available at crafts stores. I hope this is useful to someone.
Badge Award Ceremony
Jim Plymyer, Tiger Cub Den Leader,
Tecumseh Council, Beavercreek, Ohio
Narrator: When a boy joins our pack as Tiger Cub,
he has started on a journey that will lead him to Bobcat, Wolf, Bear, Webelos,
and finally the Arrow of Light. He doesn't take this path alone. He does
this with the help of his Cubmaster, Den Leaders, and parents. In Tiger Cubs,
the parent and boy are a Team, and so are involved together in every activity
the Tiger Cub does. Tonight we are honoring the boys who have earned the
newest rank in Cub Scouting, the Tiger Cub badge.
Will the following boys and their adult partners please
come forward: [List Names Here]
Narrator Or Cubmaster: I can see by your knowledge
of the Tiger Cub Motto, the Cub Scout Sign, the Cub Scout salute, and by the
five achievements you have completed that you have worked hard together.
These achievements are important because they have helped you begin scouting
with the sense of adventure and fun captured in the Tiger Cub Motto.
Tiger Cubs, please say the Tiger Cub motto with me so
everyone can hear: "SEARCH, DISCOVER, SHARE".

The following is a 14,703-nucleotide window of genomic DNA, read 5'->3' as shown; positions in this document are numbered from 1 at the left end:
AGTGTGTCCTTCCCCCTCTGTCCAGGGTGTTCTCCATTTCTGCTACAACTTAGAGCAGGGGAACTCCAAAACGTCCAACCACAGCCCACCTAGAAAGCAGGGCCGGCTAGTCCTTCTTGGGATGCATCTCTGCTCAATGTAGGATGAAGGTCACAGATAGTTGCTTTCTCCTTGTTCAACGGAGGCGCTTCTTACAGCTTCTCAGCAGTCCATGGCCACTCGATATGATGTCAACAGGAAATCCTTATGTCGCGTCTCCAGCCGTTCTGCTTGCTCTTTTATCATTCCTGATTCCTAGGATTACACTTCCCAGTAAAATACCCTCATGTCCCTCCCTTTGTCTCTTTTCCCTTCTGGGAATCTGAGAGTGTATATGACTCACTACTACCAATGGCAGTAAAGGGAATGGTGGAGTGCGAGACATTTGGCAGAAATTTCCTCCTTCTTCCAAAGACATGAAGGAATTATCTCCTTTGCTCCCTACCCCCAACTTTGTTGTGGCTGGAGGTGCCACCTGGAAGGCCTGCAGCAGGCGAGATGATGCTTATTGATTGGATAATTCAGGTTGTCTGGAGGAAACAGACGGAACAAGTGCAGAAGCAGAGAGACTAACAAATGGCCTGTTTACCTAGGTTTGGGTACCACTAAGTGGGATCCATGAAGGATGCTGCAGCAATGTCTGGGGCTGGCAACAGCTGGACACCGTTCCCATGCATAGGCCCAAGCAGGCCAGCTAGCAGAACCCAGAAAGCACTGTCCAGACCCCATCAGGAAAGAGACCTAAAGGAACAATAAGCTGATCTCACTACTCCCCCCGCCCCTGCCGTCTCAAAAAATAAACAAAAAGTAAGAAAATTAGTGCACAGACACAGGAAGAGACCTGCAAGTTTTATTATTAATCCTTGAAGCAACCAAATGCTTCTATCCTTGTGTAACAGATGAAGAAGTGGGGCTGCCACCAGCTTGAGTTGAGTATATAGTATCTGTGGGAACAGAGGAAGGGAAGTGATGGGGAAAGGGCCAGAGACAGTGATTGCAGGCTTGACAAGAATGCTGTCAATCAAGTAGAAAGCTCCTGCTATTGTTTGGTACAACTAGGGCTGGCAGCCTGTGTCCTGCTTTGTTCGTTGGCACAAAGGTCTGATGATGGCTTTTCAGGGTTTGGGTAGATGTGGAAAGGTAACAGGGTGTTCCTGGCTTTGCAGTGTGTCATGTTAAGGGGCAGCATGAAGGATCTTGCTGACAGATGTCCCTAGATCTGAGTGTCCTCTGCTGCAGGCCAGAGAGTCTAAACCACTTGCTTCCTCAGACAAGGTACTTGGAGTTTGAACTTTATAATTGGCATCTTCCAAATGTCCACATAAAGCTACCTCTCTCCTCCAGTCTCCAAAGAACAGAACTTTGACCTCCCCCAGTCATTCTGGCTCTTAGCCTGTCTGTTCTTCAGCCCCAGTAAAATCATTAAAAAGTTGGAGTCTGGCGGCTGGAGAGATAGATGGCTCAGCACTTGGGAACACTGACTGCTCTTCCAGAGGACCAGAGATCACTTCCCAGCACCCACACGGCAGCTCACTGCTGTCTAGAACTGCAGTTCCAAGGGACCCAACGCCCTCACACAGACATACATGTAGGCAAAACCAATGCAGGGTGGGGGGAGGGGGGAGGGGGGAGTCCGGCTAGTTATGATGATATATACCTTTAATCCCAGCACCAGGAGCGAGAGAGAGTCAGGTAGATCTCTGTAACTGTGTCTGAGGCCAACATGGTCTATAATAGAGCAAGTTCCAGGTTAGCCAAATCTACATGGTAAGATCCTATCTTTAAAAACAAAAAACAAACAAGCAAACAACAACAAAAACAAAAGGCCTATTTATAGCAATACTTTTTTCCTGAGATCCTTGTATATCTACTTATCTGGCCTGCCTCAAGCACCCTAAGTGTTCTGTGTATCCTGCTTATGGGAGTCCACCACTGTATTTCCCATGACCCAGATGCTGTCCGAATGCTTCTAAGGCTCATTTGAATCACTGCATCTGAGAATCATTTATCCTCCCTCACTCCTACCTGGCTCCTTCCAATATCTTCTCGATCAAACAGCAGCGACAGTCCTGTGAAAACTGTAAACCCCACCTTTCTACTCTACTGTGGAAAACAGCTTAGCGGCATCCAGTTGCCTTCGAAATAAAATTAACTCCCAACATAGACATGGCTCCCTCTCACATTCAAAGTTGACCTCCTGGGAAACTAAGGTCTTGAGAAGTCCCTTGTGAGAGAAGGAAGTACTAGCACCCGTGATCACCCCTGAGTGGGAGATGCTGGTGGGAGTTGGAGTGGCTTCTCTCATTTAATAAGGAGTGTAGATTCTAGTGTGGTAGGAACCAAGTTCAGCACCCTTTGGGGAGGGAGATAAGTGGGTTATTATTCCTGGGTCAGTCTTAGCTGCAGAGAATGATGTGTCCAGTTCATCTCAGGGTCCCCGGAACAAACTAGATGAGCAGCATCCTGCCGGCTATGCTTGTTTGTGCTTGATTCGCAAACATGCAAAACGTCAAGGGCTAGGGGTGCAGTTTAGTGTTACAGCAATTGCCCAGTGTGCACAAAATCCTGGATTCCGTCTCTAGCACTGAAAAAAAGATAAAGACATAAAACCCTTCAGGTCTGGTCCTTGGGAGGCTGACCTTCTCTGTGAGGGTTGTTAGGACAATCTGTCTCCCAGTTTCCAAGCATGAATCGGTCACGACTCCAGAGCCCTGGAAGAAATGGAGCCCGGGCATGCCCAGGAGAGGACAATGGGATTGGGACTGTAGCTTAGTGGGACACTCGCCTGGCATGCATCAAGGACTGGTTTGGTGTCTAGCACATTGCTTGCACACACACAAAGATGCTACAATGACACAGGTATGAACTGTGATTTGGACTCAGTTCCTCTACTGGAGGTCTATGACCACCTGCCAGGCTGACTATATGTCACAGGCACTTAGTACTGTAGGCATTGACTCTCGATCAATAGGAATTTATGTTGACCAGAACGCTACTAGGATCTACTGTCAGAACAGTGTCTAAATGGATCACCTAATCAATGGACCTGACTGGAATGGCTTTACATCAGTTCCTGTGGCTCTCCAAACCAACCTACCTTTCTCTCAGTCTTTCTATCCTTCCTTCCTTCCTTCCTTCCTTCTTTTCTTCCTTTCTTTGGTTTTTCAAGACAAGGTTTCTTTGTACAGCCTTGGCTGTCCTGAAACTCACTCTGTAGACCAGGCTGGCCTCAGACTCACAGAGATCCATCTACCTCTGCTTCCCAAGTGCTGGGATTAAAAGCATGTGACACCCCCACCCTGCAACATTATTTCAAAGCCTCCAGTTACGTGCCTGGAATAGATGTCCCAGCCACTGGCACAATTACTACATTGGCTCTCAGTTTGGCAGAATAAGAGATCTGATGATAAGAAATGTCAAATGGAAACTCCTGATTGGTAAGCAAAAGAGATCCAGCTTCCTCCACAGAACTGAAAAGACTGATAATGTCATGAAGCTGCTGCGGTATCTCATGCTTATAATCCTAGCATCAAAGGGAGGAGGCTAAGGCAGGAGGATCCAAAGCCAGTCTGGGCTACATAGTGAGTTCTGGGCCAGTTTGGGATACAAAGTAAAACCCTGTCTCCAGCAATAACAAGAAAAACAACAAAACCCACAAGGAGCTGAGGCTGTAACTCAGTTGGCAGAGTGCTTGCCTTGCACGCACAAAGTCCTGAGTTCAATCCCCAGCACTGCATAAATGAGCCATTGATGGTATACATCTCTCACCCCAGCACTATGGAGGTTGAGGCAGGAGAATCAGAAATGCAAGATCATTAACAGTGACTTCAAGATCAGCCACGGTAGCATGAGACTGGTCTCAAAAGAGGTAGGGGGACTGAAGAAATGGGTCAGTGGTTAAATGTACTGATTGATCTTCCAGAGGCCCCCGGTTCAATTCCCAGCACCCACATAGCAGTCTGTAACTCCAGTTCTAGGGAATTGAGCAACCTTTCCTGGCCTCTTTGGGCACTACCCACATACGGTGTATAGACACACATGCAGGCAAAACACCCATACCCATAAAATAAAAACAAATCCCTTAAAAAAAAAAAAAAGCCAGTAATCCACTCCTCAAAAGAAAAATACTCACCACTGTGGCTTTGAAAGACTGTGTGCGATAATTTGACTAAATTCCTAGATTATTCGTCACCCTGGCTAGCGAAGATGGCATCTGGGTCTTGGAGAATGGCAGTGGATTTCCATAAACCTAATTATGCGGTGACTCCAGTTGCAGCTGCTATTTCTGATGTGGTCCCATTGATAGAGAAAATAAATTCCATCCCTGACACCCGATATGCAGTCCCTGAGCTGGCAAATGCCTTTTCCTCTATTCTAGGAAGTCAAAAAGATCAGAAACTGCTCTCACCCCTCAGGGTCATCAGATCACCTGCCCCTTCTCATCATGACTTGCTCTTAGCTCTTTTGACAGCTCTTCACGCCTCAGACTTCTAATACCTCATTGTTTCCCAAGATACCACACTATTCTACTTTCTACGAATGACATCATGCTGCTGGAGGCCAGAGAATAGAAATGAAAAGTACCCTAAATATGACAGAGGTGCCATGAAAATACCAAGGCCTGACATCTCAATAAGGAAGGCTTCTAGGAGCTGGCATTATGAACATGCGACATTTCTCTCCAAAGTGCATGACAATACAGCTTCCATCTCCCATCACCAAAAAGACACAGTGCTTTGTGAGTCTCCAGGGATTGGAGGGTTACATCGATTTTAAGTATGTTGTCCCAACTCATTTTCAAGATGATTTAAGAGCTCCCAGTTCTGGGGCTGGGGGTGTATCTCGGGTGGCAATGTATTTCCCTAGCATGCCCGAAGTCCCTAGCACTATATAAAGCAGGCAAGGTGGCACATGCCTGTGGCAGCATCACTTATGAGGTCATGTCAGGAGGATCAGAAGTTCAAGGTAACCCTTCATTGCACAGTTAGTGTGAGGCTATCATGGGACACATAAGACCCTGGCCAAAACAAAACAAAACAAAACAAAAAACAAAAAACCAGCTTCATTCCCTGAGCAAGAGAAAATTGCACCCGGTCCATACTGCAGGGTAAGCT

Orange is the color of the Tiger Cub. Will the
Cubmaster please mark the Tiger Cub's left cheek with orange to signify
achieving the Tiger Cub rank. [Read the following while marking is
happening. Stop at an appropriate point when every Tiger Cub is marked:
Tiger Cubs must complete all 15 requirements of five achievements. The
achievements emphasize five of the 12 core values of Cub Scouting:
responsibility, citizenship, health and fitness, respect, and faith. Each
achievement consists of a den activity, a family activity, and a field trip,
or "Go See It". Accomplishment of each requirement is recognized by the award
of an orange, black, or white bead worn on the Tiger Cub belt totem. Beads
are awarded during the den meeting The Tiger Badge is worn on the belt totem
until the boy enters a Wolf Den. It is then moved to the blue Cub Scout
uniform shirt in the position where the Webelos badge was formerly worn].
Blue is the color of the Bobcat. Will the Den
Leader please mark the right cheek to signify the next step in scouting - the
rank of Bobcat. [After getting their Tiger Cub badge, Tiger Cubs can be
awarded yellow Tiger Track Beads by completing electives. These electives
provide an opportunity to learn and grow while having fun with their adult